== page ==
Rawlings forced to allow city school funding cut Embarrassment: In pushing for huge increases in state aid, the Baltimore legislator was left in an awkward position.

The Political Game

March 11, 1997|By C. Fraser Smith | C. Fraser Smith,SUN STAFF

IN THE MIDST of his effort to convince legislators from around the state that Baltimore can make good use of another quarter-billion dollars in state education aid -- $30 million this year alone -- Del. Howard P. "Pete" Rawlings was left with an embarrassment.

Even as he was pushing for more, the Baltimore legislator was obliged to go along with a $2 million cut in the current year's budget at the city's expense. That money had been provided to pay for a teacher evaluation system. The purpose: to collect data that would support giving Baltimore teachers pay parity with surrounding school districts.

But the evaluation system was not in place as required.

Rawlings was left to defend the indefensible. He didn't try. The city school system, he said, had shown "great reluctance and negligence. As a result, the system can't be in place by the end of the year." If the system isn't there, the $2 million isn't needed, so it was cut.

The city's defenders say its classroom performance cannot be judged fairly because it does not have the resources. But the case is more difficult to make when the city isn't prepared to use the millions it has already.

Election questions: Is Cardin the answer?

Will Rep. Benjamin L. Cardin run for governor in 1998, taking on his party's incumbent governor, Parris N. Glendening? Who would back him? Who would be his running mate? Why doesn't the 3rd District congressman say what he's doing one way or another? Will he stand down if Glendening is judged to have had a "good" legislative session?

The questions remain a staple of talk among those who want to get their political ducks in a row as soon as possible. The money men in the business world and the candidates want to know as soon as they can so they can judge which candidate they want to run with if there were to be a primary. Or they may want to keep prospecting for a horse to ride.

In recent days, sources say, H. Furlong Baldwin of Mercantile Bank, who helped to convene a political summit last year to discuss Glendening alternatives, and Kalman "Buddy" Zamoiski, a Baltimore businessman, met with Cardin to ask for a decision.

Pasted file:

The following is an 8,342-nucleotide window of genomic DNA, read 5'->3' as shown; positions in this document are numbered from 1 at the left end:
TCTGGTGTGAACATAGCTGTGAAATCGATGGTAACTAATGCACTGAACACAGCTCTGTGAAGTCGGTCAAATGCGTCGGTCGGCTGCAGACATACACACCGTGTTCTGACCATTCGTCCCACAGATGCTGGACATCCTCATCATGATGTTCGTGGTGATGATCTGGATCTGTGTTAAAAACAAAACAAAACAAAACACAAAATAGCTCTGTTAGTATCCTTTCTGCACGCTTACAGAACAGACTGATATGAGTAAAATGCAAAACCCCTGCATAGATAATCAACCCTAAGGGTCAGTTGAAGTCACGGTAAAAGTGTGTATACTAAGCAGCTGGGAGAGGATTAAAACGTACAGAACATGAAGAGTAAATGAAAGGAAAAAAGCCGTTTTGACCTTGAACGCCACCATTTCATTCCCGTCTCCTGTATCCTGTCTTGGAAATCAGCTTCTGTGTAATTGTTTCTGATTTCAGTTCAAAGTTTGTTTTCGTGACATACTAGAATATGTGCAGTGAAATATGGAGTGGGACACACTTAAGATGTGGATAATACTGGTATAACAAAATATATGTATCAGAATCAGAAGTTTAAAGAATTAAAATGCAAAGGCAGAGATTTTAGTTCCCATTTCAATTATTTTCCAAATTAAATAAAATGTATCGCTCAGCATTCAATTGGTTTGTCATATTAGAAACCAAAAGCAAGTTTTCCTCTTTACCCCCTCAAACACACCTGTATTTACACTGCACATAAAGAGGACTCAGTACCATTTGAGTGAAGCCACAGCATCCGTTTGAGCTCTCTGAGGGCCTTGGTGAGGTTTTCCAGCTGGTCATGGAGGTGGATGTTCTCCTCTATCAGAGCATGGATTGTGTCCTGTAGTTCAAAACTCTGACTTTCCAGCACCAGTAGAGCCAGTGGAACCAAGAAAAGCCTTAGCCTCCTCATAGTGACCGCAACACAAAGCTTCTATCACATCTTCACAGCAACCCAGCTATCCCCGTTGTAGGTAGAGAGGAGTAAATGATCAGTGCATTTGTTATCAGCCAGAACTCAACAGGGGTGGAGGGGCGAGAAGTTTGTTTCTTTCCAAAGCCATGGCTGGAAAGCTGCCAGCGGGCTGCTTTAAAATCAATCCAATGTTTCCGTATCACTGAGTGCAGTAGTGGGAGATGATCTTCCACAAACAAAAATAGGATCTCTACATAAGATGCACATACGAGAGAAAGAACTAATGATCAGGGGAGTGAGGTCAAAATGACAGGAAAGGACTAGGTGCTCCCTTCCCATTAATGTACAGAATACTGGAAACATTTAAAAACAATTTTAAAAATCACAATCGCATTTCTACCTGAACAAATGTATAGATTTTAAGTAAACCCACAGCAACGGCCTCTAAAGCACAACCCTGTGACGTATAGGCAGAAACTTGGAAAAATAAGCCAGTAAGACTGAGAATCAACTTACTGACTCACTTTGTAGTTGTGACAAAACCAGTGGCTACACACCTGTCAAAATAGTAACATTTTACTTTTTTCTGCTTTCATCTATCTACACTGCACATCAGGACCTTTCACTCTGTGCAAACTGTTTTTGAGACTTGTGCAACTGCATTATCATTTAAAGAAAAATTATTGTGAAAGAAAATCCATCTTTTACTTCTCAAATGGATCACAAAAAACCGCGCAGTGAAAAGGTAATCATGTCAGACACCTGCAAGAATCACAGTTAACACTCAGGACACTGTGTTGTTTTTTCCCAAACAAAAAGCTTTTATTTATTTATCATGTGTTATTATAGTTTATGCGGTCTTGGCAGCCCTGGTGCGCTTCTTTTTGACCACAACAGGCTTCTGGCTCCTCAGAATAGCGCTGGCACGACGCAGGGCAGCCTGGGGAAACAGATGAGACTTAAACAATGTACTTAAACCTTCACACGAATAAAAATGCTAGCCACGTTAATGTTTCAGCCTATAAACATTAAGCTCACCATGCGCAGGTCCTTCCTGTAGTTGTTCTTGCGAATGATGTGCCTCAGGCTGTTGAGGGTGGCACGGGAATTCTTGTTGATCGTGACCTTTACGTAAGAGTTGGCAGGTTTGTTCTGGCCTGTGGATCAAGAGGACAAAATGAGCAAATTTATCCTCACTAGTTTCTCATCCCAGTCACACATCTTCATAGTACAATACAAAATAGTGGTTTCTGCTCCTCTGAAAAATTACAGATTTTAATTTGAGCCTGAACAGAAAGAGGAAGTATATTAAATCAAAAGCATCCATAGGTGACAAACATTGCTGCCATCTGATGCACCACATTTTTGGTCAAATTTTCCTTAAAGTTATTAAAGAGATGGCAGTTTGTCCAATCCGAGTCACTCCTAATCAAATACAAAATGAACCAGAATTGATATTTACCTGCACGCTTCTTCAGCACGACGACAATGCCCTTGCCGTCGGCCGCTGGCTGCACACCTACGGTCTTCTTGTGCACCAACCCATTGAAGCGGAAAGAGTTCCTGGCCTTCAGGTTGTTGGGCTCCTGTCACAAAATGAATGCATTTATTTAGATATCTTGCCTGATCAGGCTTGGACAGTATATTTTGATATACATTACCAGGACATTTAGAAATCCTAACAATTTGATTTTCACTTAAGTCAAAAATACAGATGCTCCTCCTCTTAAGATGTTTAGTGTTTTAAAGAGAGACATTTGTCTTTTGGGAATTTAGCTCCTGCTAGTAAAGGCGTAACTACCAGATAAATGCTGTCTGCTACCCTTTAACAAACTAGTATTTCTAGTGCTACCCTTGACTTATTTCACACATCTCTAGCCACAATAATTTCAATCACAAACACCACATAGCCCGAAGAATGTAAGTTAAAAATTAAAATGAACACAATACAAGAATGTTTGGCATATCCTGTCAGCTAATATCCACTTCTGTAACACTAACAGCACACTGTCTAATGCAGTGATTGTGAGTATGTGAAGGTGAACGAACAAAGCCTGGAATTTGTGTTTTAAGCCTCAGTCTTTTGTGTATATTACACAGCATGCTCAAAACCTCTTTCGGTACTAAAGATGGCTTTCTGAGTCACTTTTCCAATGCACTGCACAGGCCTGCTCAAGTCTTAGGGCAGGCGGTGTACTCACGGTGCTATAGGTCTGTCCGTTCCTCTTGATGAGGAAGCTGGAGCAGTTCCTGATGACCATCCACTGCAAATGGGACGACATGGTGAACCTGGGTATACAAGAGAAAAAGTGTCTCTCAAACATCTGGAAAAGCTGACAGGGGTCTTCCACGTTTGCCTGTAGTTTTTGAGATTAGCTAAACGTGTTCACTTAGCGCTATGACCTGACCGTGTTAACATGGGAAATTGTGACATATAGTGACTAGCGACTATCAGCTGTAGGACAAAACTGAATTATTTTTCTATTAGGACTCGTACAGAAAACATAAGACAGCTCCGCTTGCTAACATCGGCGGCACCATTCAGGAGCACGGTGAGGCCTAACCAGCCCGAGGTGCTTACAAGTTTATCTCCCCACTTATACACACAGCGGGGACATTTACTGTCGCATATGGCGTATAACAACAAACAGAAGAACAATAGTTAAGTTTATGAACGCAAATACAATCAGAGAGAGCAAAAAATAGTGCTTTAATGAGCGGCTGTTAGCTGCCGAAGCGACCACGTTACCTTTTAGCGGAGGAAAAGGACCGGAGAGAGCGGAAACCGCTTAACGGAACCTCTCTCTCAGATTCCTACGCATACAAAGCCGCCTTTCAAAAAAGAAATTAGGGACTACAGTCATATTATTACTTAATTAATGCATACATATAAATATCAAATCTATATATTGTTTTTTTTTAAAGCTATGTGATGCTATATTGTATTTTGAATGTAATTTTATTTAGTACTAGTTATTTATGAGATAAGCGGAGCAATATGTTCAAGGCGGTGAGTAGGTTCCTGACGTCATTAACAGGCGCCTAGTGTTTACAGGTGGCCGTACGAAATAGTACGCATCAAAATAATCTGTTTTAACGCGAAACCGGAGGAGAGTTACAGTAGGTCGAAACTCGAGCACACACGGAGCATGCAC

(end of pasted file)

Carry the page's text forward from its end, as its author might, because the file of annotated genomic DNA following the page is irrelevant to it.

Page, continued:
Cardin told them he's not in -- or out -- at the moment. Still thinking seriously about it, though.

He was to meet in the next few days with Harford County Executive Eileen M. Rehrmann, who says she is running for governor. Here we have a classic example of why people want to know Ben's inclinations as soon as possible: Rehrmann might stay in the race, or she might become his running mate. Or, someone else's?

Or maybe Prince George's County Executive Wayne K. Curry will run.

Or fill in the blank. In the end, probably only one of these worthies would make a primary challenge. Or perhaps no one will.

In the speculation game, any number can play.

Economic recovery and family stability

Legislators and lobbyists always feel a bill's chances improve if the purpose is economic development -- jobs and a resultant whirl of dollars through the marketplace.

Thus when he stood gamely last week to defend his proposal to put slot machines at Maryland race tracks, Del. Clarence Davis suggested his bill be thought of as the Economic Recovery Act of 1997.

Federal cutbacks, corporate downsizing and other heavy blows to the state's economy need to be offset by the gambling dollars that would flow to the treasury if slots were allowed.

Davis had a list of the causes that would be advanced financially if only the machines were permitted.

Some of the money, he said, could even be diverted to local treasuries for the purpose of reducing the high cost of buying a house in Maryland.

Renters could be homeowners, he said, if only they had the closing costs -- if only those costs could be reduced.

The purchaser must pay a full year's property taxes in advance at closing.

But changing that practice has an effect on the locals because, by now, the money is counted on to run government. To change the system and relieve the purchaser of this burdensome requirement, slots revenue could be distributed instead.

The bill could be thought of as a "Family Stability Act," Davis suggested.

Others, somewhat cynically, have suggested diverting the money for early childhood education.

Then we could have the Slots for Tots Act of 1997.

Pub Date: 3/11/97

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